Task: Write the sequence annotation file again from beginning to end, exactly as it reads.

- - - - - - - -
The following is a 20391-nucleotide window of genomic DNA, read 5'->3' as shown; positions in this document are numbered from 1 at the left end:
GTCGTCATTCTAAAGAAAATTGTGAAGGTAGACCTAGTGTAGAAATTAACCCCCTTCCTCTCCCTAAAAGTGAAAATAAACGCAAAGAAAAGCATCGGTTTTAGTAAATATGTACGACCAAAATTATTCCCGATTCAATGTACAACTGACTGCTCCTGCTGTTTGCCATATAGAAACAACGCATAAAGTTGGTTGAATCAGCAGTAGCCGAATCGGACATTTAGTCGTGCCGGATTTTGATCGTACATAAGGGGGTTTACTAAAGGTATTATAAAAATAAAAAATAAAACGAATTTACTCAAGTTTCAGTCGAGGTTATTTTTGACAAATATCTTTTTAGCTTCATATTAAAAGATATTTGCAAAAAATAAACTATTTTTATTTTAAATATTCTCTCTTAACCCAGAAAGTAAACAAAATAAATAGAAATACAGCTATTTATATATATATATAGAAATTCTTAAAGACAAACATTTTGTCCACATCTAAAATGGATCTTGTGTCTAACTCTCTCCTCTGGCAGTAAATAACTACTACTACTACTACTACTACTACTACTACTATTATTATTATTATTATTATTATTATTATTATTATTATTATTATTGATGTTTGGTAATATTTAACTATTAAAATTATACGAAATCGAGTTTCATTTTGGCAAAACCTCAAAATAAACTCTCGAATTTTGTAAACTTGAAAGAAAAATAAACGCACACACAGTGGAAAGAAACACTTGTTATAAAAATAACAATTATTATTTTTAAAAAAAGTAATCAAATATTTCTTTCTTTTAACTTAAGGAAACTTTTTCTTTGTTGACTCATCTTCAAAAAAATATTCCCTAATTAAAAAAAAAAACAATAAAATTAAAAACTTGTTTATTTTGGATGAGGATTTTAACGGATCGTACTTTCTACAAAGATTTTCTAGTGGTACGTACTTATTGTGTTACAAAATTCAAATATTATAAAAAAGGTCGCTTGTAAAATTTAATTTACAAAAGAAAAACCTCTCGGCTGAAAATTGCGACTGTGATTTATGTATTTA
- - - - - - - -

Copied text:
The following is a 20391-nucleotide window of genomic DNA, read 5'->3' as shown; positions in this document are numbered from 1 at the left end:
GTCGTCATTCTAAAGAAAATTGTGAAGGTAGACCTAGTGTAGAAATTAACCCCCTTCCTCTCCCTAAAAGTGAAAATAAACGCAAAGAAAAGCATCGGTTTTAGTAAATATGTACGACCAAAATTATTCCCGATTCAATGTACAACTGACTGCTCCTGCTGTTTGCCATATAGAAACAACGCATAAAGTTGGTTGAATCAGCAGTAGCCGAATCGGACATTTAGTCGTGCCGGATTTTGATCGTACATAAGGGGGTTTACTAAAGGTATTATAAAAATAAAAAATAAAACGAATTTACTCAAGTTTCAGTCGAGGTTATTTTTGACAAATATCTTTTTAGCTTCATATTAAAAGATATTTGCAAAAAATAAACTATTTTTATTTTAAATATTCTCTCTTAACCCAGAAAGTAAACAAAATAAATAGAAATACAGCTATTTATATATATATATAGAAATTCTTAAAGACAAACATTTTGTCCACATCTAAAATGGATCTTGTGTCTAACTCTCTCCTCTGGCAGTAAATAACTACTACTACTACTACTACTACTACTACTACTATTATTATTATTATTATTATTATTATTATTATTATTATTATTATTGATGTTTGGTAATATTTAACTATTAAAATTATACGAAATCGAGTTTCATTTTGGCAAAACCTCAAAATAAACTCTCGAATTTTGTAAACTTGAAAGAAAAATAAACGCACACACAGTGGAAAGAAACACTTGTTATAAAAATAACAATTATTATTTTTAAAAAAAGTAATCAAATATTTCTTTCTTTTAACTTAAGGAAACTTTTTCTTTGTTGACTCATCTTCAAAAAAATATTCCCTAATTAAAAAAAAAAACAATAAAATTAAAAACTTGTTTATTTTGGATGAGGATTTTAACGGATCGTACTTTCTACAAAGATTTTCTAGTGGTACGTACTTATTGTGTTACAAAATTCAAATATTATAAAAAAGGTCGCTTGTAAAATTTAATTTACAAAAGAAAAACCTCTCGGCTGAAAATTGCGACTGTGATTTATGTATTTA